A wet and rain-soaked weekend is coming up, so I thought I’d share with you photos from two of my favorite Sunday brunch joints in Hong Kong… you know just in case those junk boating plans fall through. Whenever Sunday rolls around, everyone always asks the same question… What is the best brunch in Hong Kong??? And if you’re like me, you think it’s a Google search away, when in reality, the information you’d get online as feedback could even be more painful to get through. Let me help.
The “Best brunch” depends on a lot of factors for different people. Some are all about “views” and some are about “ambiance”. For me, that criteria is important, however in addition, I find the most important elements of a great Sunday brunch is that A. It has to be Western (unless it’s outright dimsum which is fine), B. It’s gotta serve amazing juice, coffee, and bloody maries, C. Eggs. It’s gotta serve eggs or eggy dishes well, and lastly D. The special Added extra something that only a unique restaurant can provide… and its not necessarily champagne. (Though that’s an easy tack on that’s very welcome.)
+ “Old World Becomes New Classic” // The Principal
The Principal, is one of Hong Kong’s classic hidden gems, located on a little tucked-in corner on Star Street. The restaurant, owned by the Press Room Group, IS a destination that doubles as a sleepy neighborhood locale. The interiors are fresh, clean, and crisp… and earthy. Reflected ceiling is in timber, the back wall is clad in light clay brick tiling, and the seating in a light beige and brown madras with a slight blue-grey tint. Tables all have a bit of plant life in a clay pot, everything seems very… mediterranean. The design for the fit out, by Australian studio, Hecker Guthrie, serves as a nice and subtle backdrop for the restaurant’s offerings, delicacies reminiscent of old world flavors, but adapted for a modern, urban palate which expects innovation.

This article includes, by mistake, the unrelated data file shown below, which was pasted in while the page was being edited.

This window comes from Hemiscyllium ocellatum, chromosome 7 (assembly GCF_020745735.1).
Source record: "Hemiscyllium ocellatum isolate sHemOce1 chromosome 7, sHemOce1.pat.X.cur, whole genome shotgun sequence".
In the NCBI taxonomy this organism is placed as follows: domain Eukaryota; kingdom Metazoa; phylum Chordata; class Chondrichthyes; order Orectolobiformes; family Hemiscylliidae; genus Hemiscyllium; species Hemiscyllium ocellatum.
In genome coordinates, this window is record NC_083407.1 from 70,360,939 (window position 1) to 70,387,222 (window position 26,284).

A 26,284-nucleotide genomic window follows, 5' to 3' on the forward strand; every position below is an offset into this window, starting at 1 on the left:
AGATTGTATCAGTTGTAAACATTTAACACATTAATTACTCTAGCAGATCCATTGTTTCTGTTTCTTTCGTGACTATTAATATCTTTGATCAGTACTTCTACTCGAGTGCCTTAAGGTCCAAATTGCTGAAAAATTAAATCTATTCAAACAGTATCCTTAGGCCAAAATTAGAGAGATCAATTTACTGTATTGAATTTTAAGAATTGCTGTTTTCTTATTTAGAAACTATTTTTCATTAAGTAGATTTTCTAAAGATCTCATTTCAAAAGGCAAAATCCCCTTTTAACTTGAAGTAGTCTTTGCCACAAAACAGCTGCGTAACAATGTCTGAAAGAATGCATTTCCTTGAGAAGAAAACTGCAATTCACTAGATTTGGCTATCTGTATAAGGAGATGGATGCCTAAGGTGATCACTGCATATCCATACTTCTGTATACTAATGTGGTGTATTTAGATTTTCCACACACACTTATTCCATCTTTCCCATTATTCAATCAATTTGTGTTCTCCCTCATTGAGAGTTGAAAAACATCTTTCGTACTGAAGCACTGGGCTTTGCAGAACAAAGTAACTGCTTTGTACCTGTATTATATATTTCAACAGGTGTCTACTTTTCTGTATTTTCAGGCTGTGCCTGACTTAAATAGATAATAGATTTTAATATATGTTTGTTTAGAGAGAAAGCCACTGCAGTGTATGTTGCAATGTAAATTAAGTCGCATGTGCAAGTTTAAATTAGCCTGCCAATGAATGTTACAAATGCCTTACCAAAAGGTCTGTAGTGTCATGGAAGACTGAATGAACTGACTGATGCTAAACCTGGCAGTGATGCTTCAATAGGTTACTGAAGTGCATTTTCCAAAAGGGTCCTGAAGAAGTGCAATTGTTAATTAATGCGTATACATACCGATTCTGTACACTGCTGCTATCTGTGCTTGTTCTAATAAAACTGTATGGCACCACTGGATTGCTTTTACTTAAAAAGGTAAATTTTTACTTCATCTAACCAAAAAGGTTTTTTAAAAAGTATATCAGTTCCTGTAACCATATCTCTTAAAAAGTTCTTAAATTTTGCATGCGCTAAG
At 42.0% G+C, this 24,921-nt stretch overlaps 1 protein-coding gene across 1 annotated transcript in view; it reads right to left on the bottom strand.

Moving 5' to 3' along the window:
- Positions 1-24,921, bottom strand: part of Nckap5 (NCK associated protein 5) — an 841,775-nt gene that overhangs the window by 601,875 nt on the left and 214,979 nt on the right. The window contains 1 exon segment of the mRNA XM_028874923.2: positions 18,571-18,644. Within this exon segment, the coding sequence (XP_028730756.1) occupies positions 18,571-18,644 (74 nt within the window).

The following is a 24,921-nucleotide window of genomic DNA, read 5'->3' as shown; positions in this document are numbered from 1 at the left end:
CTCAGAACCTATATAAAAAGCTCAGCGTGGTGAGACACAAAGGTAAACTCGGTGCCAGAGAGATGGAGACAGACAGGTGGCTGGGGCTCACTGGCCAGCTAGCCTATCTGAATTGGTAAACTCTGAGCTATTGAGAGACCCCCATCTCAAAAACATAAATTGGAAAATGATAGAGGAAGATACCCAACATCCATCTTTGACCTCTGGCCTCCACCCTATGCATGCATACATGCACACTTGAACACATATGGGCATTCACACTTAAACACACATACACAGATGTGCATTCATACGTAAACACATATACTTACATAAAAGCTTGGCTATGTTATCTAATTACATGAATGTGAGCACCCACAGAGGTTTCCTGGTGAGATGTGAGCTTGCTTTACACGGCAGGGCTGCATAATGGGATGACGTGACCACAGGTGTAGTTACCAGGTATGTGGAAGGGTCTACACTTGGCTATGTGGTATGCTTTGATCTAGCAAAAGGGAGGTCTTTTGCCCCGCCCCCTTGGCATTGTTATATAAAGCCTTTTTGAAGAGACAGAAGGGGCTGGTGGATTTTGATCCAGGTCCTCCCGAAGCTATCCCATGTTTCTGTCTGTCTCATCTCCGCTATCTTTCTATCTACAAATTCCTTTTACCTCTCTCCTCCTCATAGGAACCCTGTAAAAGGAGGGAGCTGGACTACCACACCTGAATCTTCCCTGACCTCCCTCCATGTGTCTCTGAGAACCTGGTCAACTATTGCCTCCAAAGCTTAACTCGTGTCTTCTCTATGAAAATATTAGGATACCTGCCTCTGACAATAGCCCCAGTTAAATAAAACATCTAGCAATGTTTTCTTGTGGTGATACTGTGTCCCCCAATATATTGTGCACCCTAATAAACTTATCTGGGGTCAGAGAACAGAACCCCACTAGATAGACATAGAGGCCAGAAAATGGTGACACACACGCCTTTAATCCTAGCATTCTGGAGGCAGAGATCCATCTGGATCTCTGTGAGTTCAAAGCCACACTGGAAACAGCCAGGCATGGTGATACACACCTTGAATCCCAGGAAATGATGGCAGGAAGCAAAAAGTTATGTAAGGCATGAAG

Executive Chef, Jonay Armas, honed his craft in Michelin-starred restaurants in Spain, including La Terraza del Casino and El Chaflan in Madrid, and El Raco de Can Fabes in Barcelona. Regularly, meals at The Principal come in three “travel” inspired set menus, but for the Sunday Brunch, it’s the world’s buffet… direct to your table.
The menu begins with a “Picnic”, when the waiter brings to your table a wicker basket filled with items and things in glass jars, tin cans, and cheese wrapped in paper. Items in the basket, which are then carefully laid out on the table include; a Strawberry and rhubarb yoghurt mousse, cold cuts and cheese, liver pate, Moroccan-inspired hummus, Anchovies in Vinegar-garlic-olive oil, and freshly baked bread.
For some people in Europe, that’s it for Brunch… but if you’re a guest at the Principal, like me and my sister were… it’s the first course of a six course meal.